Stian Håklev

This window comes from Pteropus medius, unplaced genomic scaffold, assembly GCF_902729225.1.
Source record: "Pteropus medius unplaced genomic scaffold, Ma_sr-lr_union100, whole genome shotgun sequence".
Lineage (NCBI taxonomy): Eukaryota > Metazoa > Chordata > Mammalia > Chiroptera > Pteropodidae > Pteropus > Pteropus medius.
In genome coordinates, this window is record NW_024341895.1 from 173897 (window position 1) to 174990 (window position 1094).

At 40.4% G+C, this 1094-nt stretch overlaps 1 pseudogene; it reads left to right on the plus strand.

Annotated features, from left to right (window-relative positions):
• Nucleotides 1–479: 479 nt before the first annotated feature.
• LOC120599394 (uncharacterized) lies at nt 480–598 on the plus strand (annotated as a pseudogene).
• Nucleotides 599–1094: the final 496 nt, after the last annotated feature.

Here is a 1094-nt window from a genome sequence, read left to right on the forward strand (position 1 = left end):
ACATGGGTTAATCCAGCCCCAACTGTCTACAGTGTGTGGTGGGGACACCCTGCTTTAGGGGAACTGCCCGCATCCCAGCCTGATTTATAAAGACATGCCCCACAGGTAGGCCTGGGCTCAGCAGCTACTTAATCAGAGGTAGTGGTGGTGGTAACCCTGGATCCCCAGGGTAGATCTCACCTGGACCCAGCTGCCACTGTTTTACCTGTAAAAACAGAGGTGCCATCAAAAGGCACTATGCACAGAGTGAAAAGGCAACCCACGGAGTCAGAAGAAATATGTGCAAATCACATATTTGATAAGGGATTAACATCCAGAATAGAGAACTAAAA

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One of the initial promises of MOOCs was to enable learners from around the world to learn and build knowledge together. There is significant research showing that student collaboration can improve learning outcomes. Students are forced to externalize their ideas, working with multiple shared representations of knowledge structures, and collaborating to converge on a shared understanding of meaning. (Fischer & Mandl, 2005; Stahl, Koschmann, & Suthers, 2006). Globally distributed MOOCs bring in the added potential advantage of incredible student diversity, in terms of geographical location, life experience, culture and language. Ideally, we would treat the number of learners, and their diversity, as an incredible opportunity for rich learning and communal knowledge building, rather than as an obstacle to be overcome. Early work on MOOCs from Kotturi, Bernstein and Klemmer (2015) have shown that students learn more from geographically diverse discussion groups. However, several studies show that simply asking students to solve a task or discuss a problem is unlikely to engage them in a productive process of collaborative knowledge construction (Cohen, 1994; Mandl, Gruber, & Renkl, 1996). A key question, which has guided much of the research in the field of Learning Sciences, is how this process can best be supported and guided by an instructor or learning designer, as well as by the careful design of the physical and digital learning context and its affordances. Fischer and his colleagues (Kollar, Fischer, & Hesse, 2006; Fischer, Kollar, Stegmann, & Wecker, 2012) proposed a form of scaffold, which they call an “external collaboration script”, that specifies the roles and goals of the participants, allocates material and tasks, and coordinates student grouping and learning activities. This new way of conceptualizing a “script” became a more general means of referring to any designs that helped to guide students and teachers through prescribed forms of learning interaction (Dillenbourg & Jermann, 2007). Once scripts have been designed (Tchounikine (2008) presents a proposed design approach), they need to be implemented or enacted. Dillenbourg, Nussbaum, Dimitriadis, and Roschelle (2012) call this process “orchestration”, defined as “how a teacher manages, in real time, multi- layered activities in a multi-constraints context” (p. 1). CHALLENGE Despite a long history of research on pedagogical scripts for small groups and school classes, there have been very little research on appropriate pedagogical scripts that take advantage of very large numbers of heterogeneous learners. Håklev (2016) suggested some design principles for pedagogical scripts for MOOCs, with a matrix of weekly thematic scripts which feed into a set of interdependent longer running scripts. We need more creativity and sharing in this area, and to enable this, a common notation, or educational modeling language, as well as tools for editing and sharing educational scenarios, could help. However, our largest challenge is how to implement these scripts in very large settings. A school teacher can fall back to using sticky notes and “talk to your neighbour” strategies, but currently implementing even a trivially simple script in a MOOC which is not supported by the platform (even wanting to do peer-review, but in a different way than the built-in approach) requires significant software development resources not available to most groups. This paper will present a suggested common educational modeling language called Orchestration Graphs, our prototype framework for authoring and collaborating on Orchestration Graphs, as well as the design of an ecosystem of activities and operators which can be “run” by an Orchestration Engine. We posit that this is an innovation which has the potential to promote the development of richer collaborative activities at scale. ORCHESTRATION GRAPHS An Orchestration Graph is a structured view of a learning scenario, consisting of learning activities (nodes). These nodes have a start and an end-time. The X-axis of the graph denotes time, and the placement and width of activities denote start and duration. In short synchronous scripts, these time cut-offs might be absolute, to enable students to “sync up” (e.g., after five minutes, everyone has to switch groups), whereas in long-running asynchronous activities, activities might be open for several days, and students can choose when to visit them. Activities take place at different social planes (Y axis), the three key ones being individual activities, team-activities, and whole class activities. One can also add additional planes to include the community and the entire world outside of the specific course. Activities (nodes) are connected through edges. These can contain pedagogical justifications (e.g., activity 1 is an advanced organiser for activity 2), learning analytics information (e.g., student success is activity 1 is 34% correlated with/predictive of success in activity 2), and operators which transform student output, and generate social structures. Prior art The idea of a modelling language that visually expresses pedagogical design also has a long history with ‘Educational Modelling Languages’(EML). The best known EML is LEARNING DESIGN (IMS-LD3) a standardized specification of learning activities. However, it does not support rich collaborative scenarios, for instance with automatic group formation (Van Es & Koper, 2006). LAMS (McAndrew, et al, 2006) offers a graphical editor of templates based on IMS-LD and executes them. COLLAGE (Hernandez-Leo et al, 2006) proposes richer design patterns, which can be executed within GLU!-PS (Prieto et al, 2011). Two recent platforms, ILDE (Hernandez-Leo et al, 2014.) and LEARNING DESIGNER, inspired by Laurillard’s popular book (2013), builds upon a community of designers. The latter provides feedback to designers, for instance the proportion of various learning activity types (investigation, practice, etc.). However, the designed scenarios are not runnable on the platform. EXAMPLE Collaboration scripts (graphs) can describe tightly orchestrated live interactions, such as a “jigsaw script” centred around earthquake mitigation in San Francisco, where each team comprises 4 roles: the mayor of San Francisco (a2a), a seismology expert (a2b), a security o cer (a2c), and an insurance agent (a2d). Students begin by discussing the task in groups composed of all four roles, but are then interrupted by “expert group meetings”, where all mayors meet with each other separately. This cycle can be repeated several times, before the teams (a4), which are then aggregated by the teacher (a5).